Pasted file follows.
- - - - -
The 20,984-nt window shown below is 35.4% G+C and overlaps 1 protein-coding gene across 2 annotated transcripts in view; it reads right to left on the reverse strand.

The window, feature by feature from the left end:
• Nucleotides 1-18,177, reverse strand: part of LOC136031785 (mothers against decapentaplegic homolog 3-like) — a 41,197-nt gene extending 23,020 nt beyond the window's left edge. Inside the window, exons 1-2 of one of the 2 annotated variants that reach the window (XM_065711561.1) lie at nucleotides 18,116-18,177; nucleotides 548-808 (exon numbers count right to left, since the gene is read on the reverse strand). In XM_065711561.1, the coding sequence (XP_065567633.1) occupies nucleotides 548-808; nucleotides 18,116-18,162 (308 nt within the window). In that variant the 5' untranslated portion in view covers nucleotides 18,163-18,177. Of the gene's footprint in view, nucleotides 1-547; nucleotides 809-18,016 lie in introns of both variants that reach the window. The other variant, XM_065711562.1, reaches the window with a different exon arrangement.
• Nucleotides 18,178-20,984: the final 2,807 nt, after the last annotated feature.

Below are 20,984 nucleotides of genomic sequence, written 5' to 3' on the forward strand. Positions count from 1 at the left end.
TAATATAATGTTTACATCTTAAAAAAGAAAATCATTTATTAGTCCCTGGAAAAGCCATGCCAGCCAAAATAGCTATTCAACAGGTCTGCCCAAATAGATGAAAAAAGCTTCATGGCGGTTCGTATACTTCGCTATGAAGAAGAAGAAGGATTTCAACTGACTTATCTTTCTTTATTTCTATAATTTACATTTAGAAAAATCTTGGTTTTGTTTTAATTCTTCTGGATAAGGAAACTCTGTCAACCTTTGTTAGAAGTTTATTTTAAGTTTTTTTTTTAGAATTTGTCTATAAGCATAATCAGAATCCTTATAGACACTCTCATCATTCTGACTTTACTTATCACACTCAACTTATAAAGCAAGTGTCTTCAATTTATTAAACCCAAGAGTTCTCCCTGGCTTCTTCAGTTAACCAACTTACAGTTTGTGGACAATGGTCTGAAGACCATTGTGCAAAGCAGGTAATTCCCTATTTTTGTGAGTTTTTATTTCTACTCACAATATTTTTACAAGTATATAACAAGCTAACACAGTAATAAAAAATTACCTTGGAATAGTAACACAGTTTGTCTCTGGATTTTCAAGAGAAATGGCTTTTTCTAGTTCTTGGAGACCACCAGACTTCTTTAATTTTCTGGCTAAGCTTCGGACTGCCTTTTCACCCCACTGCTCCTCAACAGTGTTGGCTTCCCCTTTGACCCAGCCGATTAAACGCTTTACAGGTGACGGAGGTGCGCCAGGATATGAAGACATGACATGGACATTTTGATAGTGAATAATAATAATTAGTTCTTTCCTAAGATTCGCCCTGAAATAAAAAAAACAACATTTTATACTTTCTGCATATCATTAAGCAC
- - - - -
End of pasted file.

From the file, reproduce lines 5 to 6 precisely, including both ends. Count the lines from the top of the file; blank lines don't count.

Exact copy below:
Below are 20,984 nucleotides of genomic sequence, written 5' to 3' on the forward strand. Positions count from 1 at the left end.
TAATATAATGTTTACATCTTAAAAAAGAAAATCATTTATTAGTCCCTGGAAAAGCCATGCCAGCCAAAATAGCTATTCAACAGGTCTGCCCAAATAGATGAAAAAAGCTTCATGGCGGTTCGTATACTTCGCTATGAAGAAGAAGAAGGATTTCAACTGACTTATCTTTCTTTATTTCTATAATTTACATTTAGAAAAATCTTGGTTTTGTTTTAATTCTTCTGGATAAGGAAACTCTGTCAACCTTTGTTAGAAGTTTATTTTAAGTTTTTTTTTTAGAATTTGTCTATAAGCATAATCAGAATCCTTATAGACACTCTCATCATTCTGACTTTACTTATCACACTCAACTTATAAAGCAAGTGTCTTCAATTTATTAAACCCAAGAGTTCTCCCTGGCTTCTTCAGTTAACCAACTTACAGTTTGTGGACAATGGTCTGAAGACCATTGTGCAAAGCAGGTAATTCCCTATTTTTGTGAGTTTTTATTTCTACTCACAATATTTTTACAAGTATATAACAAGCTAACACAGTAATAAAAAATTACCTTGGAATAGTAACACAGTTTGTCTCTGGATTTTCAAGAGAAATGGCTTTTTCTAGTTCTTGGAGACCACCAGACTTCTTTAATTTTCTGGCTAAGCTTCGGACTGCCTTTTCACCCCACTGCTCCTCAACAGTGTTGGCTTCCCCTTTGACCCAGCCGATTAAACGCTTTACAGGTGACGGAGGTGCGCCAGGATATGAAGACATGACATGGACATTTTGATAGTGAATAATAATAATTAGTTCTTTCCTAAGATTCGCCCTGAAATAAAAAAAACAACATTTTATACTTTCTGCATATCATTAAGCAC